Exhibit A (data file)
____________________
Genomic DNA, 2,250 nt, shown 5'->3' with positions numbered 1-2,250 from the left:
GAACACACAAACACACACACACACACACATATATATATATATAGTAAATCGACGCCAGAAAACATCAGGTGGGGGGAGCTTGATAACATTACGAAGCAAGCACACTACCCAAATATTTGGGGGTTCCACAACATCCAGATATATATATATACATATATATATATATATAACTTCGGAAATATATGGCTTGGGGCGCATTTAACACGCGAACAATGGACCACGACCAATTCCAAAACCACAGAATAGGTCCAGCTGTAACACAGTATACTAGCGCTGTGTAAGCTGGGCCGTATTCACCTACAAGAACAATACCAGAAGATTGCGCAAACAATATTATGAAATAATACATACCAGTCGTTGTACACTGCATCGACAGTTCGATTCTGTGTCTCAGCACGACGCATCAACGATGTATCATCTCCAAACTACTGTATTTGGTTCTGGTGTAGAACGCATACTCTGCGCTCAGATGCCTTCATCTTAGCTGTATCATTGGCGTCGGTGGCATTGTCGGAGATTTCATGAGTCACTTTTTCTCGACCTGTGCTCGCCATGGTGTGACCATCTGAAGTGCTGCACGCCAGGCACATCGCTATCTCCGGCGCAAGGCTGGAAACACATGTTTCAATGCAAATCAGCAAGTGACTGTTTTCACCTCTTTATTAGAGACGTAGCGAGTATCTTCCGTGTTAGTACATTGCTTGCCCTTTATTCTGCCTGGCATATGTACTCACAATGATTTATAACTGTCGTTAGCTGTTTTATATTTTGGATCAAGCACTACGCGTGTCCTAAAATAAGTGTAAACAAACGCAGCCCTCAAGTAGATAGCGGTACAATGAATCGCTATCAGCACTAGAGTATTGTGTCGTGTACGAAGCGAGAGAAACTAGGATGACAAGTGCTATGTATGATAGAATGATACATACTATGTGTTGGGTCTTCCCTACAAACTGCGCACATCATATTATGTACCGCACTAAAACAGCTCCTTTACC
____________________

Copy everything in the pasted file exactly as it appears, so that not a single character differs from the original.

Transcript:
Genomic DNA, 2,250 nt, shown 5'->3' with positions numbered 1-2,250 from the left:
GAACACACAAACACACACACACACACACATATATATATATATAGTAAATCGACGCCAGAAAACATCAGGTGGGGGGAGCTTGATAACATTACGAAGCAAGCACACTACCCAAATATTTGGGGGTTCCACAACATCCAGATATATATATATACATATATATATATATATAACTTCGGAAATATATGGCTTGGGGCGCATTTAACACGCGAACAATGGACCACGACCAATTCCAAAACCACAGAATAGGTCCAGCTGTAACACAGTATACTAGCGCTGTGTAAGCTGGGCCGTATTCACCTACAAGAACAATACCAGAAGATTGCGCAAACAATATTATGAAATAATACATACCAGTCGTTGTACACTGCATCGACAGTTCGATTCTGTGTCTCAGCACGACGCATCAACGATGTATCATCTCCAAACTACTGTATTTGGTTCTGGTGTAGAACGCATACTCTGCGCTCAGATGCCTTCATCTTAGCTGTATCATTGGCGTCGGTGGCATTGTCGGAGATTTCATGAGTCACTTTTTCTCGACCTGTGCTCGCCATGGTGTGACCATCTGAAGTGCTGCACGCCAGGCACATCGCTATCTCCGGCGCAAGGCTGGAAACACATGTTTCAATGCAAATCAGCAAGTGACTGTTTTCACCTCTTTATTAGAGACGTAGCGAGTATCTTCCGTGTTAGTACATTGCTTGCCCTTTATTCTGCCTGGCATATGTACTCACAATGATTTATAACTGTCGTTAGCTGTTTTATATTTTGGATCAAGCACTACGCGTGTCCTAAAATAAGTGTAAACAAACGCAGCCCTCAAGTAGATAGCGGTACAATGAATCGCTATCAGCACTAGAGTATTGTGTCGTGTACGAAGCGAGAGAAACTAGGATGACAAGTGCTATGTATGATAGAATGATACATACTATGTGTTGGGTCTTCCCTACAAACTGCGCACATCATATTATGTACCGCACTAAAACAGCTCCTTTACC